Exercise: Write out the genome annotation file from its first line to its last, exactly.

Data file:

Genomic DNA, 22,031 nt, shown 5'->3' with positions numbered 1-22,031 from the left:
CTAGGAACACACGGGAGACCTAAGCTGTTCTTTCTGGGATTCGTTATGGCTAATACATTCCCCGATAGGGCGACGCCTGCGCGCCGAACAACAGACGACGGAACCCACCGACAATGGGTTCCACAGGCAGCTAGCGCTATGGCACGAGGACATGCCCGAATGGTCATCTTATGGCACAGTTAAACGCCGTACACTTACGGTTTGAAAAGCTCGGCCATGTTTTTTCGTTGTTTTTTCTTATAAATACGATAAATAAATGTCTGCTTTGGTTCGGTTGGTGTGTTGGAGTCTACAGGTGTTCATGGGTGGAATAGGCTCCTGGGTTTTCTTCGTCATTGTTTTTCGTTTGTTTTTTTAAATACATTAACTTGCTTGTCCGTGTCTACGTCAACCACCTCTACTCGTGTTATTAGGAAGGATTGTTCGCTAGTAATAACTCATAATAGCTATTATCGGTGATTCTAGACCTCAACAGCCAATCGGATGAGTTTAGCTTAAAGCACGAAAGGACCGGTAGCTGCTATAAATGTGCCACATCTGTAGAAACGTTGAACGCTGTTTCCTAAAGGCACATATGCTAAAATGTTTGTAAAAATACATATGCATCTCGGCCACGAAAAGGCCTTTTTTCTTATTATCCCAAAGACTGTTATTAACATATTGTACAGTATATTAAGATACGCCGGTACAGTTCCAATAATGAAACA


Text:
Genomic DNA, 22,031 nt, shown 5'->3' with positions numbered 1-22,031 from the left:
CTAGGAACACACGGGAGACCTAAGCTGTTCTTTCTGGGATTCGTTATGGCTAATACATTCCCCGATAGGGCGACGCCTGCGCGCCGAACAACAGACGACGGAACCCACCGACAATGGGTTCCACAGGCAGCTAGCGCTATGGCACGAGGACATGCCCGAATGGTCATCTTATGGCACAGTTAAACGCCGTACACTTACGGTTTGAAAAGCTCGGCCATGTTTTTTCGTTGTTTTTTCTTATAAATACGATAAATAAATGTCTGCTTTGGTTCGGTTGGTGTGTTGGAGTCTACAGGTGTTCATGGGTGGAATAGGCTCCTGGGTTTTCTTCGTCATTGTTTTTCGTTTGTTTTTTTAAATACATTAACTTGCTTGTCCGTGTCTACGTCAACCACCTCTACTCGTGTTATTAGGAAGGATTGTTCGCTAGTAATAACTCATAATAGCTATTATCGGTGATTCTAGACCTCAACAGCCAATCGGATGAGTTTAGCTTAAAGCACGAAAGGACCGGTAGCTGCTATAAATGTGCCACATCTGTAGAAACGTTGAACGCTGTTTCCTAAAGGCACATATGCTAAAATGTTTGTAAAAATACATATGCATCTCGGCCACGAAAAGGCCTTTTTTCTTATTATCCCAAAGACTGTTATTAACATATTGTACAGTATATTAAGATACGCCGGTACAGTTCCAATAATGAAACA